The Words of the Sages
The Shabbat Table
It is written, “The seventh day shall be holy for you” (Shemot 35:2).
The Shabbat table in the Jewish home is where people have some of the most powerful experiences, ones that lead the entire family to spiritual heights. How should we conduct ourselves at the Shabbat table so as to create such a lofty atmosphere during the three meals of Shabbat? It is up to the head of the household, first and foremost, to commit himself to achieving this by preparing himself for Shabbat, such that all his children of every age will gather around the table. Every husband must realize that just as the lady of the house must do a great deal of work to prepare appetizing Shabbat meals that her family members will enjoy, a man has the exact same duty to enliven the Shabbat table with words that will arouse the interest of all their children. This task is no less difficult, for each child requires special attention, and an avrech immersed in the study of Gemara and the poskim sometimes finds it difficult to properly prepare himself with intriguing stories and descriptions that will gather his children around him on Friday night and Saturday.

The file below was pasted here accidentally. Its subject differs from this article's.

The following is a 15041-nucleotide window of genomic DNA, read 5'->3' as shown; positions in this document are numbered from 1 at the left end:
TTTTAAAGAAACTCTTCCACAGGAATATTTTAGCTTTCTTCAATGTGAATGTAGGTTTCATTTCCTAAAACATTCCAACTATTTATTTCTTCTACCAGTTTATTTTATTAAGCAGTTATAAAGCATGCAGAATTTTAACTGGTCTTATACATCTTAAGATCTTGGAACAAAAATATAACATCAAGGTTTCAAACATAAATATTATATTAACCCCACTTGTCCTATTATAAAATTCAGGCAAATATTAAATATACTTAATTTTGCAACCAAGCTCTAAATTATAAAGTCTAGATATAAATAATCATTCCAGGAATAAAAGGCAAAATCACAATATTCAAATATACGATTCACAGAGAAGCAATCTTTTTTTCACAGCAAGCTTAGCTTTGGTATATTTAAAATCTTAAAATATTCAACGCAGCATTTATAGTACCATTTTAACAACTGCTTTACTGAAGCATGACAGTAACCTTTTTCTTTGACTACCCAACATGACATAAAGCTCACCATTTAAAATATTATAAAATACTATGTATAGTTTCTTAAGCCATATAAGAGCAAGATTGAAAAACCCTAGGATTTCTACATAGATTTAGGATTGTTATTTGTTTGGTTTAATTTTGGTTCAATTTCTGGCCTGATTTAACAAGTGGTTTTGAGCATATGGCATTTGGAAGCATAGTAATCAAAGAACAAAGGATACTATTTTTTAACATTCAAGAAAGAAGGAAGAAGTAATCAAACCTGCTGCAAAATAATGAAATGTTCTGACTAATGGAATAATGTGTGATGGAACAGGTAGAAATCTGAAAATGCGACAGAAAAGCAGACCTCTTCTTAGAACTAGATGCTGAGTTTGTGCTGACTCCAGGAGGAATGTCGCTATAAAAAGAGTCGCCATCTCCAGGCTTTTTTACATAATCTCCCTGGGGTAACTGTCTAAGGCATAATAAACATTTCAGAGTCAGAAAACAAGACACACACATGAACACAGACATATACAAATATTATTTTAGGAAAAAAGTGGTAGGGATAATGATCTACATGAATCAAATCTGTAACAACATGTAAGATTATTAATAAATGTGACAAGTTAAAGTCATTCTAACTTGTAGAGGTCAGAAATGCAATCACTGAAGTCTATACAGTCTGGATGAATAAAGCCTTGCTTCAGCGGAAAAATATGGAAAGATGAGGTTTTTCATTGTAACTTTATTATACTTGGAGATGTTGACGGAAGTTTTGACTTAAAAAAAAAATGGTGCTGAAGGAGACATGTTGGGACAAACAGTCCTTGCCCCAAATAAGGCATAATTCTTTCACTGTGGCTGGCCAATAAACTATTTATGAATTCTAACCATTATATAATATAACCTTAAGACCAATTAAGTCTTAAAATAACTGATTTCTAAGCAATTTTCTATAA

A beautiful of example of this approach appears in the book Aleinu Leshabeach: “For a long time, we observed a great avrech who would stay in synagogue on Wednesdays and Thursdays. There he would be, sheets of paper next to him, and he would write, write, and continue writing! For two entire hours he would remain seated, unaware of what was happening around him, immersed in writing upon these sheets. Those seated around him were certain that they consisted of chavurot [group learning sessions], which he conducted in the kollel where he studied. Yet the fact that he looked into the Chumash from time to time led people to conclude that it was something else.
“At a certain point, we approached him and asked what all these sheets were for. It turned out that this talmid chacham was investing four hours a week going through the entire parsha in every possible sense. He would then prepare questions for his children on these sheets, questions that he would ask them as early as Thursday and Friday. He expected them to arrive at the Shabbat table with their answer sheets in hand, which each of his children would read. Naturally, the man attributed great importance not only to the answers that were fully correct, but also to those children who put a great deal of effort into finding an answer, but without success. Thus his Shabbat table was transformed into an exciting experience which all his family members waited for during the entire week.”